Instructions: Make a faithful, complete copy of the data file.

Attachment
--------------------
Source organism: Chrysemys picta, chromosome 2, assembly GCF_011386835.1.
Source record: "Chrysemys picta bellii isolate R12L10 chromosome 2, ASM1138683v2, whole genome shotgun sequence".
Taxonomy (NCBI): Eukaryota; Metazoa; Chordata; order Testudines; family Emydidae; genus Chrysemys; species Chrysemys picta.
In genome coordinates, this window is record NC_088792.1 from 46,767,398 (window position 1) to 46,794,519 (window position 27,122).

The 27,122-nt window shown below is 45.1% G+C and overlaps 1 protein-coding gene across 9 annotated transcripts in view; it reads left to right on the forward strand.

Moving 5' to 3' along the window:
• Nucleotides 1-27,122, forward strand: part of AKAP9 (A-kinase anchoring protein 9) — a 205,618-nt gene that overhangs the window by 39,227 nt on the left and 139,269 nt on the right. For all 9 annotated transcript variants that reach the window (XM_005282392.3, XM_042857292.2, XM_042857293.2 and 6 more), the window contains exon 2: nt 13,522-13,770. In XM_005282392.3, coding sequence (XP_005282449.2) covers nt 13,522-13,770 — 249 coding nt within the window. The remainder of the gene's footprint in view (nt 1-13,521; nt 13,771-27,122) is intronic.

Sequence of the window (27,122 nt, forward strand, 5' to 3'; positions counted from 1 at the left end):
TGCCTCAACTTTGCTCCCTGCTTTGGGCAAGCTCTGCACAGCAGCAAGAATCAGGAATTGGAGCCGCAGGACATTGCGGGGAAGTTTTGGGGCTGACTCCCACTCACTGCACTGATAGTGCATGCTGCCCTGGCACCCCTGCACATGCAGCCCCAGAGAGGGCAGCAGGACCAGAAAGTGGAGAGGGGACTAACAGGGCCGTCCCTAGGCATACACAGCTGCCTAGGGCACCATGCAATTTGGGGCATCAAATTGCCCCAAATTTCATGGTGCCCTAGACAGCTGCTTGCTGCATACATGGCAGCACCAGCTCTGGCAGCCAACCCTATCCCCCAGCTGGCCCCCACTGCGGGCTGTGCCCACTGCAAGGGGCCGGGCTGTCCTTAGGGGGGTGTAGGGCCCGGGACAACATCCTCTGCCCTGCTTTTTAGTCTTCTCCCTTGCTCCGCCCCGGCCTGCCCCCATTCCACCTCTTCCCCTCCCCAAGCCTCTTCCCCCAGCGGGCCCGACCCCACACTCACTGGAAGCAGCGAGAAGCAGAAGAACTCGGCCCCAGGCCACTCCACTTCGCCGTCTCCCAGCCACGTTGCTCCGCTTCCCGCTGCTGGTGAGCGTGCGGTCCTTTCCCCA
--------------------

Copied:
Source organism: Chrysemys picta, chromosome 2, assembly GCF_011386835.1.
Source record: "Chrysemys picta bellii isolate R12L10 chromosome 2, ASM1138683v2, whole genome shotgun sequence".
Taxonomy (NCBI): Eukaryota; Metazoa; Chordata; order Testudines; family Emydidae; genus Chrysemys; species Chrysemys picta.
In genome coordinates, this window is record NC_088792.1 from 46,767,398 (window position 1) to 46,794,519 (window position 27,122).

The 27,122-nt window shown below is 45.1% G+C and overlaps 1 protein-coding gene across 9 annotated transcripts in view; it reads left to right on the forward strand.

Moving 5' to 3' along the window:
• Nucleotides 1-27,122, forward strand: part of AKAP9 (A-kinase anchoring protein 9) — a 205,618-nt gene that overhangs the window by 39,227 nt on the left and 139,269 nt on the right. For all 9 annotated transcript variants that reach the window (XM_005282392.3, XM_042857292.2, XM_042857293.2 and 6 more), the window contains exon 2: nt 13,522-13,770. In XM_005282392.3, coding sequence (XP_005282449.2) covers nt 13,522-13,770 — 249 coding nt within the window. The remainder of the gene's footprint in view (nt 1-13,521; nt 13,771-27,122) is intronic.

Sequence of the window (27,122 nt, forward strand, 5' to 3'; positions counted from 1 at the left end):
TGCCTCAACTTTGCTCCCTGCTTTGGGCAAGCTCTGCACAGCAGCAAGAATCAGGAATTGGAGCCGCAGGACATTGCGGGGAAGTTTTGGGGCTGACTCCCACTCACTGCACTGATAGTGCATGCTGCCCTGGCACCCCTGCACATGCAGCCCCAGAGAGGGCAGCAGGACCAGAAAGTGGAGAGGGGACTAACAGGGCCGTCCCTAGGCATACACAGCTGCCTAGGGCACCATGCAATTTGGGGCATCAAATTGCCCCAAATTTCATGGTGCCCTAGACAGCTGCTTGCTGCATACATGGCAGCACCAGCTCTGGCAGCCAACCCTATCCCCCAGCTGGCCCCCACTGCGGGCTGTGCCCACTGCAAGGGGCCGGGCTGTCCTTAGGGGGGTGTAGGGCCCGGGACAACATCCTCTGCCCTGCTTTTTAGTCTTCTCCCTTGCTCCGCCCCGGCCTGCCCCCATTCCACCTCTTCCCCTCCCCAAGCCTCTTCCCCCAGCGGGCCCGACCCCACACTCACTGGAAGCAGCGAGAAGCAGAAGAACTCGGCCCCAGGCCACTCCACTTCGCCGTCTCCCAGCCACGTTGCTCCGCTTCCCGCTGCTGGTGAGCGTGCGGTCCTTTCCCCA